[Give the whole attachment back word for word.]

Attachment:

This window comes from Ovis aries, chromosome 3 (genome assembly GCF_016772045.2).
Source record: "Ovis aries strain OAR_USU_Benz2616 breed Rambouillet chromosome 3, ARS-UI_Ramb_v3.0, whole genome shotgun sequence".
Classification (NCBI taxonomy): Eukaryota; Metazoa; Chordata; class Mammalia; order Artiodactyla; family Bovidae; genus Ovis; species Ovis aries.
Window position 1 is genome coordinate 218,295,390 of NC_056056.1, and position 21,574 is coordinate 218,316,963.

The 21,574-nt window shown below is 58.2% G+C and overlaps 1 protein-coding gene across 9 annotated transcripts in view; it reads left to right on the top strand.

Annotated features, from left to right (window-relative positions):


This window comes from Ovis aries, chromosome 3 (genome assembly GCF_016772045.2).
Source record: "Ovis aries strain OAR_USU_Benz2616 breed Rambouillet chromosome 3, ARS-UI_Ramb_v3.0, whole genome shotgun sequence".
Classification (NCBI taxonomy): Eukaryota; Metazoa; Chordata; class Mammalia; order Artiodactyla; family Bovidae; genus Ovis; species Ovis aries.
Window position 1 is genome coordinate 218,295,390 of NC_056056.1, and position 21,574 is coordinate 218,316,963.

The 21,574-nt window shown below is 58.2% G+C and overlaps 1 protein-coding gene across 9 annotated transcripts in view; it reads left to right on the top strand.

Annotated features, from left to right (window-relative positions):